“I called a suicide hotline, doubting they could say anything to make me change my mind. But I remember how good it felt to share my problems with someone else, a complete stranger. It’s a lot easier to talk to strangers than the people who are close to you. I ended up just telling the woman, Sheryl, about myself, my life. I talked into the early hours of the morning and she was eager to listen. By the end of our conversation I had decided I was not going to go through with it. I thanked her and hung up before she could say anything else. I realized that as long as there were kind strangers out there who would be willing to listen, I would be all right.”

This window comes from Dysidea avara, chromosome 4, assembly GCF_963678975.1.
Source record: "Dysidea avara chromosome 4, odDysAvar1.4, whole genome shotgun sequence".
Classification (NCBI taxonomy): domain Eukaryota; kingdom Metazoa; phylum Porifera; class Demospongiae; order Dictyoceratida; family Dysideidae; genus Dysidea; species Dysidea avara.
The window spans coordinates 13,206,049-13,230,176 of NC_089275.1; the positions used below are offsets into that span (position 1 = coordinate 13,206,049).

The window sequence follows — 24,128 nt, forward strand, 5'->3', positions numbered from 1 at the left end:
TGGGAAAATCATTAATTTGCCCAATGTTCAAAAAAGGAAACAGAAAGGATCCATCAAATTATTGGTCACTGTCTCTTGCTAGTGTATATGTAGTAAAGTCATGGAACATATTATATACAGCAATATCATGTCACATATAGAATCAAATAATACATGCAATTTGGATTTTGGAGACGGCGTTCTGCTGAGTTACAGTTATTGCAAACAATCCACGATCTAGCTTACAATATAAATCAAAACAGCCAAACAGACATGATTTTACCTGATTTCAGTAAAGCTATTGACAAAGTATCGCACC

“And that’s my story, the reason why I wanted to talk to you so badly even though we’ve never met before,” I said.
“Wow,” said the frazzled high school kid I had stopped on the street, “That’s an amazing story… but I’m late for class. We have a huge term paper due today and if I don’t turn it in on time I’m going to flunk. I have to go.”
“Alright,” I said, and watched him hurry off down the sidewalk.
This it what I do every day; just walk around the city looking for people who’ll listen. I don’t have a job; I don’t need to work. My parents left me plenty of money. Of course I’d give it all back just to see them again.
Full story available in Midnight Diner.